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, 7 (5), e36728

Foraging Behavior and Success of a Mesopelagic Predator in the Northeast Pacific Ocean: Insights From a Data-Rich Species, the Northern Elephant Seal


Foraging Behavior and Success of a Mesopelagic Predator in the Northeast Pacific Ocean: Insights From a Data-Rich Species, the Northern Elephant Seal

Patrick W Robinson et al. PLoS One.


The mesopelagic zone of the northeast Pacific Ocean is an important foraging habitat for many predators, yet few studies have addressed the factors driving basin-scale predator distributions or inter-annual variability in foraging and breeding success. Understanding these processes is critical to reveal how conditions at sea cascade to population-level effects. To begin addressing these challenging questions, we collected diving, tracking, foraging success, and natality data for 297 adult female northern elephant seal migrations from 2004 to 2010. During the longer post-molting migration, individual energy gain rates were significant predictors of pregnancy. At sea, seals focused their foraging effort along a narrow band corresponding to the boundary between the sub-arctic and sub-tropical gyres. In contrast to shallow-diving predators, elephant seals target the gyre-gyre boundary throughout the year rather than follow the southward winter migration of surface features, such as the Transition Zone Chlorophyll Front. We also assessed the impact of added transit costs by studying seals at a colony near the southern extent of the species' range, 1,150 km to the south. A much larger proportion of seals foraged locally, implying plasticity in foraging strategies and possibly prey type. While these findings are derived from a single species, the results may provide insight to the foraging patterns of many other meso-pelagic predators in the northeast Pacific Ocean.

Conflict of interest statement

Competing Interests: The authors have declared that no competing interests exist.


Figure 1
Figure 1. Tracking data from 209 female northern elephant seals from 2004-2010.
The map includes 195 tracks from the Año Nuevo, CA, USA colony (red point) and 14 tracks from the Islas San Benito, B.C., Mexico colony (yellow point).
Figure 2
Figure 2. Trip duration for female northern elephant seals observed with (n = 98) and without (n = 17) a pup after the post-molting migration from 2004-2010.
Most females that skipped breeding returned outside of the typical breeding season (January – February).
Figure 3
Figure 3. Approximate location of dominant oceanographic features in the northeast Pacific Ocean.
The stippled region indicates the annual range of the Transition Zone Chlorophyll Front (TZCF). The location of the gyre-gyre boundary remains stable in contrast to the annual migration of the TZCF.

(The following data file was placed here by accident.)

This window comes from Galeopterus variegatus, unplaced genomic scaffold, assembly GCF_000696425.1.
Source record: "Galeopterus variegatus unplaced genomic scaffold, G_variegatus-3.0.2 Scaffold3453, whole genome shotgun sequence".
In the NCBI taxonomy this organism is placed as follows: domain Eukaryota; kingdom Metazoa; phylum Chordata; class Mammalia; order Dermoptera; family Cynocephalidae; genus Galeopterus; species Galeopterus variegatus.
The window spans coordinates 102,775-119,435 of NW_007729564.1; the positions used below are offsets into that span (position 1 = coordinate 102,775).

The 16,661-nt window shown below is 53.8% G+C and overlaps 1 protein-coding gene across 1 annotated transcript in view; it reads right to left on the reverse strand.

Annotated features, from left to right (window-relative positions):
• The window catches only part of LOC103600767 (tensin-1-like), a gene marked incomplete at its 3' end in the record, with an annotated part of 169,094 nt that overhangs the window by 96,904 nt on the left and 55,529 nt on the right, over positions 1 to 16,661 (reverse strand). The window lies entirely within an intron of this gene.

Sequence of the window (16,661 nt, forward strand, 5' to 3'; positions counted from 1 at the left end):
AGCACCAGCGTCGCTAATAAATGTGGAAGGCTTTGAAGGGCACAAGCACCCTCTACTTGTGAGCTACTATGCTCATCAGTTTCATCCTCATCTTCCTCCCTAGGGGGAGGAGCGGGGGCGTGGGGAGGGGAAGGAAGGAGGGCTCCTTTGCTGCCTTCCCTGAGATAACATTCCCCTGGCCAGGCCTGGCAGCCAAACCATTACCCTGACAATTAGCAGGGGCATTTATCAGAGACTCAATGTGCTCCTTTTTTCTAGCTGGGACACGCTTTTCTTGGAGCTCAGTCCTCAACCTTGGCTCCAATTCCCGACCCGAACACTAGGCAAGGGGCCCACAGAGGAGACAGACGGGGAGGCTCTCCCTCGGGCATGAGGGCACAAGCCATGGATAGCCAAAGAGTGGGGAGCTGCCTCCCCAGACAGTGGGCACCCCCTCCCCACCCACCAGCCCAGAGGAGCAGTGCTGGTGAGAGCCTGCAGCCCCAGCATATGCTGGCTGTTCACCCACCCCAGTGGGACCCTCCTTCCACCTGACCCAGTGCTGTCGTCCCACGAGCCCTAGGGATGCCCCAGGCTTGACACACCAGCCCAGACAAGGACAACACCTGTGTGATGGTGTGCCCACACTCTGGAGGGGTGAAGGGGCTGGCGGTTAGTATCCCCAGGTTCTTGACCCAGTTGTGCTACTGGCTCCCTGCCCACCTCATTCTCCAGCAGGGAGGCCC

Figure 4
Figure 4. Monthly kernel density distribution of female northern elephant seals from the Año Nuevo, CA colony from 2004-2010.
Tracking data were regularized to hourly positions prior to analysis and only complete trips were included (n = 195). The black line shows the monthly position of the gyre-gyre boundary, estimated from the 170 cm absolute dynamic topography climatology contour. White points indicate the position of the Transition Zone Chlorophyll Front, estimated from the 0.2 mg/m3 contour. Oceanographic climatologies include data from 2004 through 2008.
Figure 5
Figure 5. Mean daytime dive depth for northern elephant seals from Año Nuevo, CA seals with a matched and complete diving and tracking record from 2004-2010 (n = 95).
Dives are shallower in the northern half of the sub-arctic gyre and coastal regions compared to the transition zone waters.
Figure 6
Figure 6. Hotspot analysis (Getis-Ord Gi* statistic) across all years of the study (2004-2010) for female northern elephant seals using two foraging metrics: number of drift dives per day and daily transit rate.
Areas in red indicate statistically significant clustering of foraging activity, independent of the number of seals present. Grid cells informed by only one seal were removed to avoid high leverage.
Figure 7
Figure 7. Temperature profile and female northern elephant seal density along a transect of the ∼163W meridian from 40N to 50N.
The temperature profile was created from TDR data between 28-July-2005 and 24-August-2005 (seal ID: 2005037; post-molting season). The 8°C isotherm, indicated with a black line, highlights the temperature inversion. The seal density was extracted from the inter-annual August kernel density (see fig. 5). The grey bar shows the position of the gyre-gyre boundary.

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